I come to Israel in significant part to escape the news from Israel. Back home in Boston, between the Israeli papers and the many other online sources of information and opinion, the news relentlessly caroms between the scandalous and the unbearable: record poverty, educational decline, political ineptitude, national fatigue, only rarely relieved by a feel-good story that lifts the spirit for a moment.
But here, now, I can experience the country as it is, the more so as this trip begins with a week in my favorite kibbutz among dear friends, far from the maddening and too often madding crowds. Last night’s entirely pleasant crowd was at a small restaurant in Afula that calls itself “The French Place” and specializes in pizza and pasta. (Don’t ask; it’s Israel, where they read from right to left.) I did not see there any signs of fatigue, fear or even consternation furrowed on the brows of the diners.
But it turns out that the news of Israel has followed me to Israel. The country is aghast just now over the murders of two children, an infant (by her father) and a 7-year-old boy (allegedly by two brothers who lived nearby). On the 8 p.m. newscast — that’s the biggie here — I thought for a while I was listening to the 11 p.m. local news back home, the nightly report of murder and mayhem that is a depressing staple of American television. But here it was the national news that was being telecast, and by the time reports of the murders (and interviews with police, relatives, witnesses, neighbors, bystanders and psychologists) were finished, there was time for a weather update and very little else. Likewise, the next morning, in the first five pages of one of the country’s leading newspapers.
So it quickly turns out that good friends and good food and (so far) pleasant weather are not adequate insulation from the daily diet of distress. And that diet includes — how can it not? — the political realm. Just now, it is Israel’s foreign minister who is again making headlines. This Lieberman (Avigdor) makes that Lieberman (Senator Joe) seem reticent. The foreign minister’s latest pronouncement, in a 20-minute talk to 150 Israeli ambassadors brought home for a week of briefings, is that “the era of groveling is over.” As Lieberman sees it, Israel’s ambassadors too often “identify themselves with the other side, to such an extent that they are all the time trying to justify and explain the position of the other side.”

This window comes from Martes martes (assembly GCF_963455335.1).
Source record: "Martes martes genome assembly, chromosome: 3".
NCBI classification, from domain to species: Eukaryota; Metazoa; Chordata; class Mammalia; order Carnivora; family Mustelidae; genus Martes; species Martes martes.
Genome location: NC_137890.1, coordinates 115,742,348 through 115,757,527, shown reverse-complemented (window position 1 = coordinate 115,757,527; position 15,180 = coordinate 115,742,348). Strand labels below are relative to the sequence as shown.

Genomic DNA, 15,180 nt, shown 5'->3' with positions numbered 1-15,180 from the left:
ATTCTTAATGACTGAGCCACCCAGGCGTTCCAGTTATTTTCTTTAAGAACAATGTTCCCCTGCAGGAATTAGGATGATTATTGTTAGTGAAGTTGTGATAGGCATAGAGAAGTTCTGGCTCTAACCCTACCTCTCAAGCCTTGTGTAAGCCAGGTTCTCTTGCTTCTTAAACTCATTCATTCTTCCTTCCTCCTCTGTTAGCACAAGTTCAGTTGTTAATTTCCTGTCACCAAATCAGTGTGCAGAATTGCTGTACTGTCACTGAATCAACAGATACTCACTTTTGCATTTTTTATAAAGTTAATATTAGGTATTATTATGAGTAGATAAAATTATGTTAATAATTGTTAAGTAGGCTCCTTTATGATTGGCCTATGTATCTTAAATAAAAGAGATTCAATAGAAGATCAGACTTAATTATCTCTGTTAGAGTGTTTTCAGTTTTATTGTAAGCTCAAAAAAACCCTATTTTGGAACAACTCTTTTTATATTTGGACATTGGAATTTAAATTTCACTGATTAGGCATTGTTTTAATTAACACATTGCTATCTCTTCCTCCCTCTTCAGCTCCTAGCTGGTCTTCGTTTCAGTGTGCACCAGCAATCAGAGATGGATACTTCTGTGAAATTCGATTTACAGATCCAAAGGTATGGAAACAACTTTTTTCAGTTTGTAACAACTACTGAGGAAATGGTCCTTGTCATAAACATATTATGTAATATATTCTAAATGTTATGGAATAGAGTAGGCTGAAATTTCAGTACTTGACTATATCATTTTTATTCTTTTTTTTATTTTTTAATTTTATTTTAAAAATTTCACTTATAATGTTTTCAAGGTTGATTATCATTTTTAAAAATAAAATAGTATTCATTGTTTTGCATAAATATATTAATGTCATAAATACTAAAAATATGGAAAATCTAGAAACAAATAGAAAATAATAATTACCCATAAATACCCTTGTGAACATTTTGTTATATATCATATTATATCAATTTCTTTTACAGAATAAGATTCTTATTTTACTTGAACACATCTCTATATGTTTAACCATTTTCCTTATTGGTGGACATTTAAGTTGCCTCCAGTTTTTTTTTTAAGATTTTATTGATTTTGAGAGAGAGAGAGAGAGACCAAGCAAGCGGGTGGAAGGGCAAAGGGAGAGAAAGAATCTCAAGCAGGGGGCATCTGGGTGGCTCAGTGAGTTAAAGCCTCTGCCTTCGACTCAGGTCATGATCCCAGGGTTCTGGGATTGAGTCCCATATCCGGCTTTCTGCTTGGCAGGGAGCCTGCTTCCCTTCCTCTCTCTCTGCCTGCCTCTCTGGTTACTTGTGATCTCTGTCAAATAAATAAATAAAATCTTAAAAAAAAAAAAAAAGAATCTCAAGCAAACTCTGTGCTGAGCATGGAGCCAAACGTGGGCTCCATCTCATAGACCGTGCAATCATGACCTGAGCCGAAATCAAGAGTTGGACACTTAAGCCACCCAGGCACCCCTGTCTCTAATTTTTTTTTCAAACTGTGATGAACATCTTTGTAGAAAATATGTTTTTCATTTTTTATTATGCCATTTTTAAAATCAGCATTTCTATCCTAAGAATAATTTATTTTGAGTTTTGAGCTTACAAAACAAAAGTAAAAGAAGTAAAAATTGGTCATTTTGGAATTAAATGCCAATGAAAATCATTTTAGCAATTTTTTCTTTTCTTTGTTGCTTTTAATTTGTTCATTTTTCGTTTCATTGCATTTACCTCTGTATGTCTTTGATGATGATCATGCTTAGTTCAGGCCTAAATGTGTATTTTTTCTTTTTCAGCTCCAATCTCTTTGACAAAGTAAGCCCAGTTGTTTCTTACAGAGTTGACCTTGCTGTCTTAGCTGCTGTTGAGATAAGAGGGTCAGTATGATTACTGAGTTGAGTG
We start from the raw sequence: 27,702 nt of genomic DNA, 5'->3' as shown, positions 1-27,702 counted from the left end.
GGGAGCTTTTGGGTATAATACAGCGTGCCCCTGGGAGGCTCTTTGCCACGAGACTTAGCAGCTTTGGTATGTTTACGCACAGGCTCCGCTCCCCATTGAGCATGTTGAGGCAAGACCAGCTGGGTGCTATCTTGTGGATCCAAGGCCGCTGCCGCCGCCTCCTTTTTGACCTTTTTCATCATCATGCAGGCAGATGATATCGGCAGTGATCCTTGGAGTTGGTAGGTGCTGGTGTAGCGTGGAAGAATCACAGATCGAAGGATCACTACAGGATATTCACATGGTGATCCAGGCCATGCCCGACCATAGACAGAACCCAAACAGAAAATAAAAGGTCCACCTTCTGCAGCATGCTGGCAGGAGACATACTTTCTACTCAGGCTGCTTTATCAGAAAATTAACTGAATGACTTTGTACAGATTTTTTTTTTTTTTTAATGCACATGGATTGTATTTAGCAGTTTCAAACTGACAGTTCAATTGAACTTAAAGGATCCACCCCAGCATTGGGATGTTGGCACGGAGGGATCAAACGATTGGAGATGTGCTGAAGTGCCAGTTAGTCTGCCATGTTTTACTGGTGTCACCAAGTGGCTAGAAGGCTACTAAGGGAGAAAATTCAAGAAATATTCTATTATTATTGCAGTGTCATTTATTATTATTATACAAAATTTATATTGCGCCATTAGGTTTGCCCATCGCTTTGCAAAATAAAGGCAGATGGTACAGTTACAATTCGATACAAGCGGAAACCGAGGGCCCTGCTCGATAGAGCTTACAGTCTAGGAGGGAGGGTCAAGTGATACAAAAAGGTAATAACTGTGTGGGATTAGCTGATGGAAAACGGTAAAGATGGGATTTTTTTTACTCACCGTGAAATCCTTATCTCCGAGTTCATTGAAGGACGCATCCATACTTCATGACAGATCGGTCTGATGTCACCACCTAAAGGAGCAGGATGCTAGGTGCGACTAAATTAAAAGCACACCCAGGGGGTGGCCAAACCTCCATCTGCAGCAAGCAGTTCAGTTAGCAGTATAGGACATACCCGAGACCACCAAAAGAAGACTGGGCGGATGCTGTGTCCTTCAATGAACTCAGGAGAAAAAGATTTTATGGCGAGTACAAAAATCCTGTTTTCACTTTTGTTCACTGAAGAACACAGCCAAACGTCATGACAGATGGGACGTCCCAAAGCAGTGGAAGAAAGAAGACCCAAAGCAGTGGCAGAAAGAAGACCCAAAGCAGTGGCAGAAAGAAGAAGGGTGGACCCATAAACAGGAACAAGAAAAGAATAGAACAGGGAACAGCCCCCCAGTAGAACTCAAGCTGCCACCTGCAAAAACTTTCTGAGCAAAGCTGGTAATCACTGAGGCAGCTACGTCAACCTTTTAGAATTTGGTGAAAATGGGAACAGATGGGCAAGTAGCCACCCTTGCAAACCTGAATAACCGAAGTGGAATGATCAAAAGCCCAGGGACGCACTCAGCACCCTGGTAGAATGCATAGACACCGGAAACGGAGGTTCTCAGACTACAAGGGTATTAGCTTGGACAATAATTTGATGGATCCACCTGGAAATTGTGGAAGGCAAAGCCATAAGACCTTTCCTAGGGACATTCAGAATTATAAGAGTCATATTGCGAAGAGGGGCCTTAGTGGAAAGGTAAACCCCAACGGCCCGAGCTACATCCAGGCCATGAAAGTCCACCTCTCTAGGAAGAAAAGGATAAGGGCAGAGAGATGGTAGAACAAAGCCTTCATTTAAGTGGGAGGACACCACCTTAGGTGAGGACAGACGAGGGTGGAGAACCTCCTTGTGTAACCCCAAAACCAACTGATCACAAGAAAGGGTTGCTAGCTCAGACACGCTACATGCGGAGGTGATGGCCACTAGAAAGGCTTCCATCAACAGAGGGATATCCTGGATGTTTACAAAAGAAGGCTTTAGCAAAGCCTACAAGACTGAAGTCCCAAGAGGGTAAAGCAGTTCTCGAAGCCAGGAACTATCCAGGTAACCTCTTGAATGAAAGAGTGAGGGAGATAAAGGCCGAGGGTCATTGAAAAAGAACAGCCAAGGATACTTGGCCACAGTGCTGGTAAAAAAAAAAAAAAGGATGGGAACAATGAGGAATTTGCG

Yet that is, of course, part of the standard brief of an ambassador, whose job it is to represent his nation’s policies to the capital to which he’s been accredited and to interpret that capital’s policies back home. “We must be on good terms and respect the host nations,” Lieberman went on to say, “but we will not tolerate insults and challenges.”
There was no time for back and forth, no time for questions, hence no time to learn what exactly Lieberman meant by saying that Israel would tolerate no challenges. But perhaps he didn’t much care. After all, he opened the conference by asserting that the Palestinian Authority is “a bunch of terrorists” and that there is “no chance of reaching peace for 20 years.” The very next day, in one of those conspicuous contradictions that render Israeli politics indigestible, the prime minister himself addressed the group, and spoke of the imminence of resumed peace negotiations and the need to establish a “demilitarized Palestinian state alongside the Jewish state of Israel.”
Oh, the contradictions. They can be so deliciously ironic. Lieberman’s Yisrael Beiteinu party has proposed new language for the oath of office Knesset members take. In addition to a commitment to serve Israel faithfully, the proposal is to add, after the word “Israel,” “as a Jewish, Zionist and democratic state, in its values and in its symbols.”
The proposal is aimed at Arab Knesset members, who can hardly be expected to declare their loyalty to Zionism. But it seems that the Haredi — fervently Orthodox — members, who are part of Israel’s governing coalition, are as vehemently opposed — and not because of the word “democratic,” but, like the Arab members, because of the word “Zionist.” That’s what they say, in any case, even though democracy is hardly among their favorite things. Then again, it’s not easy to picture Lieberman and the people of his Yisrael Beiteinu party offering themselves as paragons of democratic virtue, save, perhaps, according to the standards of “Animal Farm.”
And: In a recent edition of The Jerusalem Post, the front-page headline told of the plans to raze buildings that violate the new 10-month freeze on some forms of construction in the West Bank. On the same day, Akiva Eldar reported in Haaretz that “despite the freeze, hundreds of housing units are under construction in isolated settlements.” It is possible that the right hand knoweth not what the left hand doeth, but Eldar’s article is more richly and reliably sourced, so it is more likely that the Post report is about rhetoric, while Haaretz is reporting on reality.
So it seems there is no escape. I think that I will search out for dinner an Italian restaurant that serves soufflé au fromage or perhaps mousse de saumon et capres. I will go at eight o’clock, so as to avoid the news.